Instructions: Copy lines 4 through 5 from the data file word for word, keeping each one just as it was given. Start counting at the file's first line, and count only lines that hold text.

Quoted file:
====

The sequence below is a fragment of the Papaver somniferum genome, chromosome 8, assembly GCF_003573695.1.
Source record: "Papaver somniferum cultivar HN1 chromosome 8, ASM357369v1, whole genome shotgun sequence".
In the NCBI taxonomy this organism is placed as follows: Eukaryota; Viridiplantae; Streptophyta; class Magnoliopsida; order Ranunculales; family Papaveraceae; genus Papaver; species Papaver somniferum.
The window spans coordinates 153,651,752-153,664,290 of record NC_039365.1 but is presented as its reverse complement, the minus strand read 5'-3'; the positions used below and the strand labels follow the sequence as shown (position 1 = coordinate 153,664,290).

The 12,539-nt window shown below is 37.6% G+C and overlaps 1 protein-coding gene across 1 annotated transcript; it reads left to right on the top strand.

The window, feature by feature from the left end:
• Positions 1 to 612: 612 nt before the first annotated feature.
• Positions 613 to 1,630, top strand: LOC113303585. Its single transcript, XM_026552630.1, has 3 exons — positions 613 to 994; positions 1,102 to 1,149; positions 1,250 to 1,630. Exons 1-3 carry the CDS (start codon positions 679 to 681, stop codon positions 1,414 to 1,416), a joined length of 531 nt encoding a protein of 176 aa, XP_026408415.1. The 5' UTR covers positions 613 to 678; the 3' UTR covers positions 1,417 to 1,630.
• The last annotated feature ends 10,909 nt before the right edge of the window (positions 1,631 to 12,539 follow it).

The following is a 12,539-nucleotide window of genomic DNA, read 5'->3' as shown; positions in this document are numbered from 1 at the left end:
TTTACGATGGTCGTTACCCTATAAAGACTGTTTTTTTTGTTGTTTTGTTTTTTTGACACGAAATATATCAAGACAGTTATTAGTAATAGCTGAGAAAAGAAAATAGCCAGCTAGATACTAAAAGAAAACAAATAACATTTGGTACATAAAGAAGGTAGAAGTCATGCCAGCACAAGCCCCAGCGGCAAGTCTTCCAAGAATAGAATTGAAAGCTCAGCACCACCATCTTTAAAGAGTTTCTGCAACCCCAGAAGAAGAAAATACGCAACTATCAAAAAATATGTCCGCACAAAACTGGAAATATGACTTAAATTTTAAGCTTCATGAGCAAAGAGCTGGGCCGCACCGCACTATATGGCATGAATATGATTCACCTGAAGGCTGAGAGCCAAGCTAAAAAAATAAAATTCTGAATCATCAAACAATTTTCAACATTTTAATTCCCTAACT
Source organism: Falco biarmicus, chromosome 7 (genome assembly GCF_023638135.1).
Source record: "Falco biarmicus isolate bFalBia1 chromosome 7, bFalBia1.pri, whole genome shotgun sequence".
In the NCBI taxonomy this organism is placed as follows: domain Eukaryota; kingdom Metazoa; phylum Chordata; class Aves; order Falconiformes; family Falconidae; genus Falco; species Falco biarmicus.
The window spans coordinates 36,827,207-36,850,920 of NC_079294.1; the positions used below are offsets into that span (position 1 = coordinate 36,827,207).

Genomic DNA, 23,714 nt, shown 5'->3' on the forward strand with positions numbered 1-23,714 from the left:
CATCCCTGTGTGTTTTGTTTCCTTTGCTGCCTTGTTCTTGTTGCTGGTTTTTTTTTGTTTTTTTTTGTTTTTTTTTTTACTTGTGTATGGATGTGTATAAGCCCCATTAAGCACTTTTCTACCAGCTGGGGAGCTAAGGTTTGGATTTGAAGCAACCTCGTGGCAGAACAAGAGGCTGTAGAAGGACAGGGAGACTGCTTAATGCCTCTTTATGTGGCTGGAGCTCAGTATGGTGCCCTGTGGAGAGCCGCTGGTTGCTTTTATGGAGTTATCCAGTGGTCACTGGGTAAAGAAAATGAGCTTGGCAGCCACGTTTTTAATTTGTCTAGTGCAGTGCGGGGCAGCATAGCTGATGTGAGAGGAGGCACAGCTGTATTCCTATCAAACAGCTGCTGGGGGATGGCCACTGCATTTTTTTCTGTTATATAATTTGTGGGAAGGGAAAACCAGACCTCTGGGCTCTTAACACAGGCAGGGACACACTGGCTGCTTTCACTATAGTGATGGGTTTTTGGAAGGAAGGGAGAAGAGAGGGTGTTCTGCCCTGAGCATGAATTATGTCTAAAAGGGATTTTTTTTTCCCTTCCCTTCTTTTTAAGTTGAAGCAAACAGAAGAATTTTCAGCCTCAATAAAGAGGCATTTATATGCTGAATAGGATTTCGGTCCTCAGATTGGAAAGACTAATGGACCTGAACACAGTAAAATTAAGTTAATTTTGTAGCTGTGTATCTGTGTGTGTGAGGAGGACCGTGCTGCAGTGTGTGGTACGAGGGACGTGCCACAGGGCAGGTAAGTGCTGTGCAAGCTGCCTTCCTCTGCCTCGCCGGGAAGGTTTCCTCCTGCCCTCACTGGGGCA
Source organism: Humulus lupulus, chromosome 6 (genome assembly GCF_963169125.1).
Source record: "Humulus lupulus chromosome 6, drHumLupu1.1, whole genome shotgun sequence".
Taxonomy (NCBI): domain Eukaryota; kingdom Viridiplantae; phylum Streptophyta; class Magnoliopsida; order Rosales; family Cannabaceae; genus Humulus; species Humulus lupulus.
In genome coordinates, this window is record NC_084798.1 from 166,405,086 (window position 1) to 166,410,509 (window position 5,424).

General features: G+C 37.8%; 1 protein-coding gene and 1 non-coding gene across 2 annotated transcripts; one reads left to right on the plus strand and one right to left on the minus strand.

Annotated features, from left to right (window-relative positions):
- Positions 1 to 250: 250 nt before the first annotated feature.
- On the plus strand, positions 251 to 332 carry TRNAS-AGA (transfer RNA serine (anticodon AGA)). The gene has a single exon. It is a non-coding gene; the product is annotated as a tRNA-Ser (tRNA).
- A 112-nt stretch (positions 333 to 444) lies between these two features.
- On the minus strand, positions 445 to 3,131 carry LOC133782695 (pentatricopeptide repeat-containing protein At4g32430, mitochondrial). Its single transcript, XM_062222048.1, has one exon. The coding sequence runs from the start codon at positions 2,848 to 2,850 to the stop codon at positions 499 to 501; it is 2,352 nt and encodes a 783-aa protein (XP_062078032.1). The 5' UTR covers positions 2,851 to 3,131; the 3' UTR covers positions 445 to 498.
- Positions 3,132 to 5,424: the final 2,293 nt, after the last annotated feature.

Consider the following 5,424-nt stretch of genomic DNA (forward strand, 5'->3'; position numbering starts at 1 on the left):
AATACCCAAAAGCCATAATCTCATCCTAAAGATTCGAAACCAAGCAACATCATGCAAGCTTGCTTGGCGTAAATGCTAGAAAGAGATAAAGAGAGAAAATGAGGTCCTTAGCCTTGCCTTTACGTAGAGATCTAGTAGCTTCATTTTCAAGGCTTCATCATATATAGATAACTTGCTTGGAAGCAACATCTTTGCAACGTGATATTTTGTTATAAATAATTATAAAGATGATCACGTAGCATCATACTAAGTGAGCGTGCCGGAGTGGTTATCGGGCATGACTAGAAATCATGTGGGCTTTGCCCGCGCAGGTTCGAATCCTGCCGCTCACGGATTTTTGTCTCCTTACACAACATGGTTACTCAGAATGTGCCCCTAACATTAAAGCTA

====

The window spans coordinates 153,651,752-153,664,290 of record NC_039365.1 but is presented as its reverse complement, the minus strand read 5'-3'; the positions used below and the strand labels follow the sequence as shown (position 1 = coordinate 153,664,290).

The 12,539-nt window shown below is 37.6% G+C and overlaps 1 protein-coding gene across 1 annotated transcript; it reads left to right on the top strand.